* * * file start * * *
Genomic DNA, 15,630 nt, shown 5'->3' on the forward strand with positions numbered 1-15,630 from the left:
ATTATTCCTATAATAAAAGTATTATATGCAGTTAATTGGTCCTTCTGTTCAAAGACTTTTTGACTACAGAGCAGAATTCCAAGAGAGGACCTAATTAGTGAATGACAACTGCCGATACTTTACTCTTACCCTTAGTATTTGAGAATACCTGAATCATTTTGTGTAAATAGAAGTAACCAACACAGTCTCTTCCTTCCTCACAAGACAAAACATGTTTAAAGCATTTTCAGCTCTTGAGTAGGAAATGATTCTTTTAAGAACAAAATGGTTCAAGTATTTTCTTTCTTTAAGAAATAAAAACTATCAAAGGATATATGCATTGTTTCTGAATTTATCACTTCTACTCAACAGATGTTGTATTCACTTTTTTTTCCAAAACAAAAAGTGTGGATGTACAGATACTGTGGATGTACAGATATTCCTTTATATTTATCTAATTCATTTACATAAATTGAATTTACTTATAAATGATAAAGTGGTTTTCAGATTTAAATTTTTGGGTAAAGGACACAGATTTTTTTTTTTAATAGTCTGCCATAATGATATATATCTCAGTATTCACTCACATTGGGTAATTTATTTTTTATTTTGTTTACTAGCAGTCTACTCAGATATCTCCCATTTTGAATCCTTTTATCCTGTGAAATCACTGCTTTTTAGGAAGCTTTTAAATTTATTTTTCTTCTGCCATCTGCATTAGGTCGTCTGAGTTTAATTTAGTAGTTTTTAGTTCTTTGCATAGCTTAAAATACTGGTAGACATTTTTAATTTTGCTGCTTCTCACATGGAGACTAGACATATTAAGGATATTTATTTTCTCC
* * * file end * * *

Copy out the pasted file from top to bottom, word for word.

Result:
Genomic DNA, 15,630 nt, shown 5'->3' on the forward strand with positions numbered 1-15,630 from the left:
ATTATTCCTATAATAAAAGTATTATATGCAGTTAATTGGTCCTTCTGTTCAAAGACTTTTTGACTACAGAGCAGAATTCCAAGAGAGGACCTAATTAGTGAATGACAACTGCCGATACTTTACTCTTACCCTTAGTATTTGAGAATACCTGAATCATTTTGTGTAAATAGAAGTAACCAACACAGTCTCTTCCTTCCTCACAAGACAAAACATGTTTAAAGCATTTTCAGCTCTTGAGTAGGAAATGATTCTTTTAAGAACAAAATGGTTCAAGTATTTTCTTTCTTTAAGAAATAAAAACTATCAAAGGATATATGCATTGTTTCTGAATTTATCACTTCTACTCAACAGATGTTGTATTCACTTTTTTTTCCAAAACAAAAAGTGTGGATGTACAGATACTGTGGATGTACAGATATTCCTTTATATTTATCTAATTCATTTACATAAATTGAATTTACTTATAAATGATAAAGTGGTTTTCAGATTTAAATTTTTGGGTAAAGGACACAGATTTTTTTTTTTAATAGTCTGCCATAATGATATATATCTCAGTATTCACTCACATTGGGTAATTTATTTTTTATTTTGTTTACTAGCAGTCTACTCAGATATCTCCCATTTTGAATCCTTTTATCCTGTGAAATCACTGCTTTTTAGGAAGCTTTTAAATTTATTTTTCTTCTGCCATCTGCATTAGGTCGTCTGAGTTTAATTTAGTAGTTTTTAGTTCTTTGCATAGCTTAAAATACTGGTAGACATTTTTAATTTTGCTGCTTCTCACATGGAGACTAGACATATTAAGGATATTTATTTTCTCC